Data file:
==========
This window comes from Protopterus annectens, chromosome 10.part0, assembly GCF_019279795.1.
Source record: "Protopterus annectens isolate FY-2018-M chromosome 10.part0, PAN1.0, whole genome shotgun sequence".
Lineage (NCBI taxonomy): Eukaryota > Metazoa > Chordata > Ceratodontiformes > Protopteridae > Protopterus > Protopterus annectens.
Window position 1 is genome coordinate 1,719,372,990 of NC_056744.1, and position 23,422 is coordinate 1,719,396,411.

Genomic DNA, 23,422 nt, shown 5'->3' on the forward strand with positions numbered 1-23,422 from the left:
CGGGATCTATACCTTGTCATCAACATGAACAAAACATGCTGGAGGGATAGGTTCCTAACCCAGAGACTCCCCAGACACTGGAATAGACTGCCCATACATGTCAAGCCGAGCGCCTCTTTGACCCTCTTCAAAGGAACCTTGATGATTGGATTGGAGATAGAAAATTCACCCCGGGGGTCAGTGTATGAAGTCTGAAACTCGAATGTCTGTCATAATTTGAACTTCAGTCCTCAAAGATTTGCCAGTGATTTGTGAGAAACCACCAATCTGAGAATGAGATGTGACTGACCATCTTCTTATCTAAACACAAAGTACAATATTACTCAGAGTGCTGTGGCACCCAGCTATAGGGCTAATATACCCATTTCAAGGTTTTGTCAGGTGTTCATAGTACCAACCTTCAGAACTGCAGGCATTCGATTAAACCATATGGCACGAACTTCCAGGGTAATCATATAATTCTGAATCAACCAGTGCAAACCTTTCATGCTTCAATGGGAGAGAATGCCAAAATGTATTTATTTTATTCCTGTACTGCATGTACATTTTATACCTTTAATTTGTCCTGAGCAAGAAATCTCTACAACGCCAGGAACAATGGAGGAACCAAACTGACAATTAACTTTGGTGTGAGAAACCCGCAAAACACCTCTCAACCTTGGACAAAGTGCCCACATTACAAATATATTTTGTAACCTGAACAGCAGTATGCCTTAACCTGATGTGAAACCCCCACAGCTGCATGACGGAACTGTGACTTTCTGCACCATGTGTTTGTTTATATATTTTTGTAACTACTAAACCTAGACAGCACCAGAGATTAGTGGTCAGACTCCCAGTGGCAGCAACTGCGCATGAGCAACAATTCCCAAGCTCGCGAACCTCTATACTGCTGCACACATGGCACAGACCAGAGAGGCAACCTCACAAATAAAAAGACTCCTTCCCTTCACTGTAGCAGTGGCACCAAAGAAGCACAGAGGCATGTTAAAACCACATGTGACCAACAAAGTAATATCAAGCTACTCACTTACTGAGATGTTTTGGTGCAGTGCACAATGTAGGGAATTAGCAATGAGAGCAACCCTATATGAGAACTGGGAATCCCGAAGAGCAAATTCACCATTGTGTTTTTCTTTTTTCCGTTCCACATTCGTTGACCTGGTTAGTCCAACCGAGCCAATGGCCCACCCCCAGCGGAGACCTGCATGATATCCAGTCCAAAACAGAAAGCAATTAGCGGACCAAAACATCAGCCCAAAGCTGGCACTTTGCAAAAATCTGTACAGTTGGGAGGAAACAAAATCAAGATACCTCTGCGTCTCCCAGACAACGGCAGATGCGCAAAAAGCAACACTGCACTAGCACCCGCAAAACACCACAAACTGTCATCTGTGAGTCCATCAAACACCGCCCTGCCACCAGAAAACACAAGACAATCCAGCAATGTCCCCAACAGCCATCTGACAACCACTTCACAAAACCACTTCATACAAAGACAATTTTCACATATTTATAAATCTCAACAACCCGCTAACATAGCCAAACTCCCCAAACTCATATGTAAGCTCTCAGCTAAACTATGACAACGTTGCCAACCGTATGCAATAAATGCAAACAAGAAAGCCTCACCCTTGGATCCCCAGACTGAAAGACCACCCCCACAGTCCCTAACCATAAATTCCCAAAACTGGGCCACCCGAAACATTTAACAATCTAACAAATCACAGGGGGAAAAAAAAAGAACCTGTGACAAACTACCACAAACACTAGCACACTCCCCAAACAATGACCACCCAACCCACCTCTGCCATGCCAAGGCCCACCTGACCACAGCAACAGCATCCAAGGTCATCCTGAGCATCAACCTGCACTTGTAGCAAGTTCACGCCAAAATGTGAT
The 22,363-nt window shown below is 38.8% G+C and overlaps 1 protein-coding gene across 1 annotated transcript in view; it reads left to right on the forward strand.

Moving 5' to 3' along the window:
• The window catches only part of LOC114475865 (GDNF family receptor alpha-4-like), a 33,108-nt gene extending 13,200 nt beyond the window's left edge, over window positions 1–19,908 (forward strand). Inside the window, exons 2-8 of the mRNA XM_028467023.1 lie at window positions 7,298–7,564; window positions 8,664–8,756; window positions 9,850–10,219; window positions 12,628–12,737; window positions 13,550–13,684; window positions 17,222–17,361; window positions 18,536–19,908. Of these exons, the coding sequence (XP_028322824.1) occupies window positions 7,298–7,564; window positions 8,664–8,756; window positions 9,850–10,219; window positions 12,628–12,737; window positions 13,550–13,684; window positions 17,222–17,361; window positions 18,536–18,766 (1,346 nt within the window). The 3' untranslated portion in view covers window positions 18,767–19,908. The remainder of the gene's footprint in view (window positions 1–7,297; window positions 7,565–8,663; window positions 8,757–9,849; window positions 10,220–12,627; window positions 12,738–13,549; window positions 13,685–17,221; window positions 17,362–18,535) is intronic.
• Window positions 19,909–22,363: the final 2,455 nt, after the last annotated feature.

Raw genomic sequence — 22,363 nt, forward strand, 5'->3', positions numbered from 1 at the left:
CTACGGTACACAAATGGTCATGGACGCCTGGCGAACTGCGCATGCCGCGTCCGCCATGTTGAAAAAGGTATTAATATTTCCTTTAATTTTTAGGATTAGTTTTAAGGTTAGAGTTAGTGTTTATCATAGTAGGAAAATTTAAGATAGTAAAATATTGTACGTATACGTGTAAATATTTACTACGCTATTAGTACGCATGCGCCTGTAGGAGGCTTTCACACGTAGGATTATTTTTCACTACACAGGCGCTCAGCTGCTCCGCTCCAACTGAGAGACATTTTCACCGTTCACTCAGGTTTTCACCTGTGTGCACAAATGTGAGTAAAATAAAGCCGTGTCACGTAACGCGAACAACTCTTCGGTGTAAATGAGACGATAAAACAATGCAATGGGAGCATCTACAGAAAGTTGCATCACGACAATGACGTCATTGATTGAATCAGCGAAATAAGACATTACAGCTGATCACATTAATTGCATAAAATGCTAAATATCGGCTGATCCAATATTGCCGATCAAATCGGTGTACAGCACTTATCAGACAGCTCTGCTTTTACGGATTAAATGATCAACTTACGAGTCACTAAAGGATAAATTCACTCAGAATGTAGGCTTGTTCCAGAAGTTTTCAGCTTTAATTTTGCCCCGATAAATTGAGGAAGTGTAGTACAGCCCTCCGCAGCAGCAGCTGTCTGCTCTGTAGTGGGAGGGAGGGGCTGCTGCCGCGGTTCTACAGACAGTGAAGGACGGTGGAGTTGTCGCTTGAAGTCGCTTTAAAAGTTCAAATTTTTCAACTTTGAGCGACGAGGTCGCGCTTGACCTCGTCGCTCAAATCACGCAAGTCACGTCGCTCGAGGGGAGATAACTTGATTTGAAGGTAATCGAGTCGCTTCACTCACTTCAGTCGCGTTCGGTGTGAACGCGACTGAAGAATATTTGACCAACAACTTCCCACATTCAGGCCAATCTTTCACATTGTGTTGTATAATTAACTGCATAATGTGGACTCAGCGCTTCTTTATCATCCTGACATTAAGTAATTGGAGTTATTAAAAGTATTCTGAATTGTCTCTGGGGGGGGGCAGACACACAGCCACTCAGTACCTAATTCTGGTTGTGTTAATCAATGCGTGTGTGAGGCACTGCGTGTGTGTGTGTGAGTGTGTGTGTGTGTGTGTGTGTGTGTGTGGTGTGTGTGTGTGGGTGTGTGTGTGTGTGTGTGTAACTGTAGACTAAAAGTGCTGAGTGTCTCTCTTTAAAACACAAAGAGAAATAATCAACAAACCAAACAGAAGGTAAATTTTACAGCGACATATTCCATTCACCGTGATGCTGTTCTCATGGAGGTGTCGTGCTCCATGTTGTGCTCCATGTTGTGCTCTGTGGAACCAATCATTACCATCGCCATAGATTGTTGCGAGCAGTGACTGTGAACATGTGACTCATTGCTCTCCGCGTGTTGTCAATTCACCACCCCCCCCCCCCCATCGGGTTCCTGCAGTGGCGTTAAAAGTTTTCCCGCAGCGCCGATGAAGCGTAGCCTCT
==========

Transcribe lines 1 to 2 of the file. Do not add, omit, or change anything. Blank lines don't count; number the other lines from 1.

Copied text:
This window comes from Protopterus annectens, chromosome 10.part0, assembly GCF_019279795.1.
Source record: "Protopterus annectens isolate FY-2018-M chromosome 10.part0, PAN1.0, whole genome shotgun sequence".